Black Pitts Porter & ‘Craft Beer’ & EBBC


Black Pitts Porter is a porter made to taste like the Black Stuff used to taste. It accomplishes that quite well. Or at least it does in my imagination, I don’t have a time machine to go back and actually check for myself. It’s not bad at all and has a pleasant roasted toasted malt quality.
Some of you may be itching to point out that this isn’t craft beer as The Five Lamps Brewery is owned mostly or wholly by C & C, the same large company that produces Bulmers/Magners cider. As you may be aware I am a big fan of independent Irish Craft Beer and so that raises some questions. I don’t agree with some of the business practices employed by the macro brewers in Ireland. For example the pressure put on publicans to stock their products to the detriment of smaller companies. But not everything is as cut and dried as we’d like it to be. Franciscan Well are owned by Molson Coors but the main man there, Shane Long continues to support and encourage independent brewers and start ups, which is admirable. One of the other facets is choice for the Irish consumer. This one has been trotted out before by others but if someone starts out with a Blue Moon and moves on to other ‘real’ craft beers then isn’t it a good thing? These questions have been on my mind with the European Beer Bloggers Conference kicking off tomorrow week in Dublin. The main sponsors are Molson Coors and Diageo but there will also be a contingent from Beer Ireland including N17, Blacks of Kinsale and Independent and O’Hara’s are hosting part of the event. I know that this will provide valuable exposure to these ‘true independents’, I know I will be bigging them up anyway! I don’t have all of the answers, I suppose we all have to make our own beer drinking decisions…

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4 Responses to Black Pitts Porter & ‘Craft Beer’ & EBBC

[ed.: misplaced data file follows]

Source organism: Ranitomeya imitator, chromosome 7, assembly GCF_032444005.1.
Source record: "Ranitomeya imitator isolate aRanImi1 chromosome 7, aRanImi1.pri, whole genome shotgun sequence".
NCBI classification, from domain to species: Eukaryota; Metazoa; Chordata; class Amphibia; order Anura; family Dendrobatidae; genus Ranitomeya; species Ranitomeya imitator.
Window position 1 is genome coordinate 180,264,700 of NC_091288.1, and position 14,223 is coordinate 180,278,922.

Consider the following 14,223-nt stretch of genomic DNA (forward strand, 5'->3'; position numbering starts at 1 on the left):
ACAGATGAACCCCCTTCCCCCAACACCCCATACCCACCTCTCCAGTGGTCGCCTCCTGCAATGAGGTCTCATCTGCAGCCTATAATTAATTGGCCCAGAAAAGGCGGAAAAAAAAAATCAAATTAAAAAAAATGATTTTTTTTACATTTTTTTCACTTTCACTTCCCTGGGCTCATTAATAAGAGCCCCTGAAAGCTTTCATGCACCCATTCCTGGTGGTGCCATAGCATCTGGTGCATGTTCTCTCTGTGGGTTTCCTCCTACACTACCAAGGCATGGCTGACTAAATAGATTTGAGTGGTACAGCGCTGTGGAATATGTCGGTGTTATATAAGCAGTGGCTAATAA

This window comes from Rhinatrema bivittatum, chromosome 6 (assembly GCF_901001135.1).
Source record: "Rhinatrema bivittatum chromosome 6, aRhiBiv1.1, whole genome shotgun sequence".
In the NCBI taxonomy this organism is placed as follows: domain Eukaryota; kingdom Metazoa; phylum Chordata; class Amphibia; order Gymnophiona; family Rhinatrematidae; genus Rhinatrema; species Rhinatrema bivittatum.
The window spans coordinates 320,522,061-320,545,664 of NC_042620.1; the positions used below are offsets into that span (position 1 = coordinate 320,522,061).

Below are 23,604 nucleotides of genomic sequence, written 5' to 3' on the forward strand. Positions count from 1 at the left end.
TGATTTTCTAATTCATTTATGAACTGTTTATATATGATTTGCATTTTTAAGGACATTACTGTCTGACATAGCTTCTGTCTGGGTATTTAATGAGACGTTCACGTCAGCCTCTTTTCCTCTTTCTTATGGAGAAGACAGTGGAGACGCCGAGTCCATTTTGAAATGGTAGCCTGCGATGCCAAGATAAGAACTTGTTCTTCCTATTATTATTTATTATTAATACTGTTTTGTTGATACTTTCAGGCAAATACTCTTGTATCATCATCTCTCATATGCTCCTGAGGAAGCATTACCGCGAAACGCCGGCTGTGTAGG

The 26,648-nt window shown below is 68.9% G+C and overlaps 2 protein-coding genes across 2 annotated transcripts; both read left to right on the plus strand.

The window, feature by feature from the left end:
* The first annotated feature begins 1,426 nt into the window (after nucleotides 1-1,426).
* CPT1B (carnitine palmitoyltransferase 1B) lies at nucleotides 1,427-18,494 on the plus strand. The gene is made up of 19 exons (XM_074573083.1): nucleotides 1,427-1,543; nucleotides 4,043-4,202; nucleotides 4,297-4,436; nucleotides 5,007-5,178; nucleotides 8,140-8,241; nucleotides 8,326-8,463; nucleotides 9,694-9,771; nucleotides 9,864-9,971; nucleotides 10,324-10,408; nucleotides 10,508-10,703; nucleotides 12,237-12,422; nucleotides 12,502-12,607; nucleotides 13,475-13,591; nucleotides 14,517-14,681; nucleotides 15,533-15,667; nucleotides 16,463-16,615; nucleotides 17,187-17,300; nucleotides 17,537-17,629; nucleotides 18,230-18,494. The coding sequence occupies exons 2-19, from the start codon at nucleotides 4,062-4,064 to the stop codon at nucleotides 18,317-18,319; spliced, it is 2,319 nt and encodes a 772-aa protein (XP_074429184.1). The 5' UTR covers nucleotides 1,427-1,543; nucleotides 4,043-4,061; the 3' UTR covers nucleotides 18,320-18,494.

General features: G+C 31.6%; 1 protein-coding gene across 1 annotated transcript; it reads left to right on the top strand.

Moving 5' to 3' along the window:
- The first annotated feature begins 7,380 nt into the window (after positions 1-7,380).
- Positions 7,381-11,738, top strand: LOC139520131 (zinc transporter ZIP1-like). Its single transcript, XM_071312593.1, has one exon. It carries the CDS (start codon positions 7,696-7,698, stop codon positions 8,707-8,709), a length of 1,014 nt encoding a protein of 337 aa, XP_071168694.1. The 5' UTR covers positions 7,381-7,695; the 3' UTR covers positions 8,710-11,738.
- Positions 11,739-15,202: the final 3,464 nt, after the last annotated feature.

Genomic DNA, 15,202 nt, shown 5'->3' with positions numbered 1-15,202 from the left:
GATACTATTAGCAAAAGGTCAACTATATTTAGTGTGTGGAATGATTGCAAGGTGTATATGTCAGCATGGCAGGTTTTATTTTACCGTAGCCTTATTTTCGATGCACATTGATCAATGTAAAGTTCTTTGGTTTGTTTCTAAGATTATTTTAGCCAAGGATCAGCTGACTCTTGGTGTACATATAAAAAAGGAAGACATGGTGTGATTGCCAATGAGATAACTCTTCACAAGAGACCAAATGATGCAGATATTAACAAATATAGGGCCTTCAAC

1. The Beer Nut says:

    Yep, whatever your opinion on the background corporate goings-on, it’s hard to argue with the taste of Black Pitts — lovely beer.

    I agree that anything which breaks the stranglehold of the Irish megabrands, and makes the drinker consciously choose what to drink, is a good thing. The downside is that the likes of Molson Coors Ireland have muscle: they are more likely to push independent Irish beers off the bar than Heineken and Diageo ones.

    • Yeah, I understand that in most of the country publicans need the big beers to survive but am dreaming of a utopia where every pub has a long bar with space for everyone. I may be deluding myself.

  2. phirx says:

    Similar quandaries here in the US, with corporate giants buying smaller craft breweries to get some edge into the market. I’ve avoided Goose Island beers since learning they had been bought by Anheuser-Busch, but this week I tried their Matilda Belgian Pale and Sofie Saison: both were excellent. Should I deprive myself of trying good beers if the profit from their sale is going to Big Beer? Hmmmm…

    • I was in Goose Island’s brew pub before they were bought and I was disappointed to learn about it. Still though, they are making some good beers, an informed decision has to be made. I reckon you and I do our part to support independent craft beers anyway so we’re allowed to ‘cheat’ every once in a while! 😉

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